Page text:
If that’s the foundation for your understanding of discrimination and inequality, then I can see how you’d be confused by ongoing conversations about the need to do better. I suspect this is why some people react to such conversations as if they’ve been personally attacked. When I point out that SF/F has a problem with inclusiveness, a fair number of people seem to hear, “The Genre Police are accusing me of being racist/sexist/homophobic/bigoted/etc, and that’s not true at all! Why, I love Martin Luther King, Junior, and I’ve never attended a KKK march!”
So let’s look at a few aspects of inequality and discrimination. Things that aren’t as blatant, and often aren’t deliberate or conscious at all … which makes them much easier to ignore, if you’re not one of the people being hurt. What follows are just a handful of the studies pointing out the larger, less obvious problems we continue to struggle with.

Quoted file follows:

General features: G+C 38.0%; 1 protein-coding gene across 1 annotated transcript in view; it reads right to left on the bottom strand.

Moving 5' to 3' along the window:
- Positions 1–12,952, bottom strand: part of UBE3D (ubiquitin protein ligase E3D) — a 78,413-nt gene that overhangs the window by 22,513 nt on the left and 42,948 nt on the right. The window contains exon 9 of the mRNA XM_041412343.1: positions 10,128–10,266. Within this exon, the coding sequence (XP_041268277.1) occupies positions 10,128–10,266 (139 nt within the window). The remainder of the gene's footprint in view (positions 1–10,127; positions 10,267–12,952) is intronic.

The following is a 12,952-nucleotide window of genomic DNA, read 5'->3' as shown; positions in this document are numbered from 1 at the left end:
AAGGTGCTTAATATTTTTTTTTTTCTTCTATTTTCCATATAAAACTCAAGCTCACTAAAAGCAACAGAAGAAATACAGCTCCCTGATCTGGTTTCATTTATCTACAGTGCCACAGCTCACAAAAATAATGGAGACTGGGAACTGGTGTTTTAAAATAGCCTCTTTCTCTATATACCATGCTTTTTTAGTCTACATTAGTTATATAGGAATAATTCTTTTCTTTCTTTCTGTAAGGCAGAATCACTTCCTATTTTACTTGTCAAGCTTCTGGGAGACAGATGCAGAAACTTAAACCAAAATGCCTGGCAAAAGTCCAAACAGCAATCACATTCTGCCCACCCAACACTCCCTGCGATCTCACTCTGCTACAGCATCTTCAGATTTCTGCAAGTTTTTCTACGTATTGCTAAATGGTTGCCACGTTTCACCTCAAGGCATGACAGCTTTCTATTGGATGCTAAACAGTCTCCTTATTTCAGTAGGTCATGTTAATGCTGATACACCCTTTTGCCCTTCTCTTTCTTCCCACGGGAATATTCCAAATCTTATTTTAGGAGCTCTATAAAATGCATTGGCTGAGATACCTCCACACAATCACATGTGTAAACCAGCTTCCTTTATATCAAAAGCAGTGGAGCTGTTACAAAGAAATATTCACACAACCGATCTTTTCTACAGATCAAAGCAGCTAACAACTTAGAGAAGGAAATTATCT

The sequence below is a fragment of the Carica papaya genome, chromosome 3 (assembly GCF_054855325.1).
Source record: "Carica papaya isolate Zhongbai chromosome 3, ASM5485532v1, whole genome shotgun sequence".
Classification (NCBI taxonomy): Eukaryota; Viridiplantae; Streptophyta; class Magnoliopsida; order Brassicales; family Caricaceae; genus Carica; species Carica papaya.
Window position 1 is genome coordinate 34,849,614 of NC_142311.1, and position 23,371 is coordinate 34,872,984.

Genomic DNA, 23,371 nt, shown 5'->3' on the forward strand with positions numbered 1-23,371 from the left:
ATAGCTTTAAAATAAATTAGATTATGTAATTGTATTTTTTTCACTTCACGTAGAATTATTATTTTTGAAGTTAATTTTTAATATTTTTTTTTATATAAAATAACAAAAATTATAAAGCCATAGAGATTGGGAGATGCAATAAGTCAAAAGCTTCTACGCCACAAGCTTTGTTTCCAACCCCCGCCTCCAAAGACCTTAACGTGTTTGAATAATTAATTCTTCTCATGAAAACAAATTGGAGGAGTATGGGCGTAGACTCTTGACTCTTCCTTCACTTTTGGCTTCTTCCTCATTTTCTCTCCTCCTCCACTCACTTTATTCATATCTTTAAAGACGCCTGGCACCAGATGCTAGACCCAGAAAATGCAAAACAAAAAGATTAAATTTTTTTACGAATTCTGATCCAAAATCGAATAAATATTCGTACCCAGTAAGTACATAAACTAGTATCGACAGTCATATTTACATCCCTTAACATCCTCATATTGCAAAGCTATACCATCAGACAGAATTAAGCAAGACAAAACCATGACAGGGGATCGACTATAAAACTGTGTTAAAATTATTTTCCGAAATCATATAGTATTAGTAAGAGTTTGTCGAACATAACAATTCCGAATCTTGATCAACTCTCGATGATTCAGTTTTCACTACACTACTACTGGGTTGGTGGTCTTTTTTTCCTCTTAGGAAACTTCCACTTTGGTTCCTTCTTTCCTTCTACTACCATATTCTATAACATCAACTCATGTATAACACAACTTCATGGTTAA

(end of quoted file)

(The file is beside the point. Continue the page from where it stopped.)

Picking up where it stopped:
Blind Auditions and Sexism in Symphony Orchestras – “Traditionally, women have been underrepresented in American and European orchestras. Renowned conductors have asserted that female musicians have ‘smaller techniques,’ are more temperamental and are simply unsuitable for orchestras … Using data from the audition records, researchers found that blind auditions increased the probability that a woman would advance from preliminary rounds by 50 percent. The likelihood of a woman’s ultimate selection is increased several fold.”
In other words, judges were significantly more likely to reject a candidate if they knew she was female, based on nothing but the candidate’s gender. But I’d bet you every one of those judges would insist they were only trying to choose the best musicians, and they would be highly affronted if you dared to suggest they were sexist. I trust folks can see the parallels to all-male “Best of” anthologies or male-dominated awards ballots, not to mention editors who insist “They’re only looking for the best stories!”